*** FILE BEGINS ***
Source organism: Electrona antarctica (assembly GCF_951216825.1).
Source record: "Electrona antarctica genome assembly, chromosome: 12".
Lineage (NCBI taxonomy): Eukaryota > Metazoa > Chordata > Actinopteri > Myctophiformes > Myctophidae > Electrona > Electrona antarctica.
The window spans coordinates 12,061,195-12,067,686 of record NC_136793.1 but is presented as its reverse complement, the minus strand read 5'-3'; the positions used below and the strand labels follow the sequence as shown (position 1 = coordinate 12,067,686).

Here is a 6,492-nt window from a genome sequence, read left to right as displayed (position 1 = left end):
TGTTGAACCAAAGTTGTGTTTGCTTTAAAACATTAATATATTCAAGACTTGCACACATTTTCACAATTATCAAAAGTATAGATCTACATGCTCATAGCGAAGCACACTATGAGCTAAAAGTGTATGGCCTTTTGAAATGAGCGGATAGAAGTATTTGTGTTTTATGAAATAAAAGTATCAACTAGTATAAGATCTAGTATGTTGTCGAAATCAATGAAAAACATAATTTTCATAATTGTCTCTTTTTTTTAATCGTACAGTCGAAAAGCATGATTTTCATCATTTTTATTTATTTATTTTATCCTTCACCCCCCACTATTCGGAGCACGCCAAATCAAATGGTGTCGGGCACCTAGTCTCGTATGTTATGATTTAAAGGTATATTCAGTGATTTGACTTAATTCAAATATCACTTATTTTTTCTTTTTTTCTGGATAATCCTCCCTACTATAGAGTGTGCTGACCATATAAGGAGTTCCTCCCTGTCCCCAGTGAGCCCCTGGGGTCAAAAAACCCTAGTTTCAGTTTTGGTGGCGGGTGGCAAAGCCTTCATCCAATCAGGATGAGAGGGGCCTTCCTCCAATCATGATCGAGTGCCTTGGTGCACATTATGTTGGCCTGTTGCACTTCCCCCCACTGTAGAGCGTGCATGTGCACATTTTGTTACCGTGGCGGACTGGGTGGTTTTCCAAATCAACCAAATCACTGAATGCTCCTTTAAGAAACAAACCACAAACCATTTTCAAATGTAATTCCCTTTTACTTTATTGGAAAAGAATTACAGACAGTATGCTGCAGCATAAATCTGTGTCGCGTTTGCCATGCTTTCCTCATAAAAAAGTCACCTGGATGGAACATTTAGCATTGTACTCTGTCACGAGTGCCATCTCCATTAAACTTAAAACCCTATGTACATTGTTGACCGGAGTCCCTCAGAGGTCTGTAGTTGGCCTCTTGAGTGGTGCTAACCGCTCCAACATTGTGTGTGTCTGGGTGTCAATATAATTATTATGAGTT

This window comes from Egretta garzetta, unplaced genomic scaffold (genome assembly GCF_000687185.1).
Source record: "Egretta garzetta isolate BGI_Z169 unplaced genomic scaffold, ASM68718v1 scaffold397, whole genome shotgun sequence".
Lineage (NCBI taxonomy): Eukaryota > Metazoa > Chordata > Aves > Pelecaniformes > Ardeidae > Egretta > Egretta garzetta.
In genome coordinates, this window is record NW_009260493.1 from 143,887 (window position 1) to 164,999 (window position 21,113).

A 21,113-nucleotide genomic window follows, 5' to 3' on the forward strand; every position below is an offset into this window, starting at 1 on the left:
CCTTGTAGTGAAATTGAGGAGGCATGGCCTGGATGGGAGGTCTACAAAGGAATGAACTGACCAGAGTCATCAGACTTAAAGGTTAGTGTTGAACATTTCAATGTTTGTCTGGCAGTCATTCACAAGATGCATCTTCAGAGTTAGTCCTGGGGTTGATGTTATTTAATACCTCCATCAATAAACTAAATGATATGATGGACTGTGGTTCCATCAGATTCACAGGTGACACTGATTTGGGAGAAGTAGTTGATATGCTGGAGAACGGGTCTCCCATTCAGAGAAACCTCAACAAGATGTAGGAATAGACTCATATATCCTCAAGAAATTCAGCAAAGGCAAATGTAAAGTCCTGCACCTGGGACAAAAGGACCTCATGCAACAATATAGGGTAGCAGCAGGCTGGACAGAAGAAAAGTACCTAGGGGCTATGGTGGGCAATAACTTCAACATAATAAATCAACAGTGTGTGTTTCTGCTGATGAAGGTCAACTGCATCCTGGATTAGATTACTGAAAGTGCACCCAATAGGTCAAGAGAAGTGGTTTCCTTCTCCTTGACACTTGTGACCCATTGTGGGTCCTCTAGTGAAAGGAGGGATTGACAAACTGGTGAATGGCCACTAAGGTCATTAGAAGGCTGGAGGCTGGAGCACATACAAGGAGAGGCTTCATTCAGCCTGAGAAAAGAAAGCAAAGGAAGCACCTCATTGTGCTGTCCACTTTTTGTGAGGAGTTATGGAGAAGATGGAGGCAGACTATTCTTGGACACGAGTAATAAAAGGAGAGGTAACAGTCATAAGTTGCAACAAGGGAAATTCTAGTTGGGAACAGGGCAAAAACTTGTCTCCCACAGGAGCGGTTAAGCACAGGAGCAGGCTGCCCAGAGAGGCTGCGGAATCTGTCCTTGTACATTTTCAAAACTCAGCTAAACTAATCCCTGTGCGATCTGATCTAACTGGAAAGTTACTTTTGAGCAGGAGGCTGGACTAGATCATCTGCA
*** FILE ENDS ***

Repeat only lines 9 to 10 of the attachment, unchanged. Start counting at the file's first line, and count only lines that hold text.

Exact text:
Lineage (NCBI taxonomy): Eukaryota > Metazoa > Chordata > Aves > Pelecaniformes > Ardeidae > Egretta > Egretta garzetta.
In genome coordinates, this window is record NW_009260493.1 from 143,887 (window position 1) to 164,999 (window position 21,113).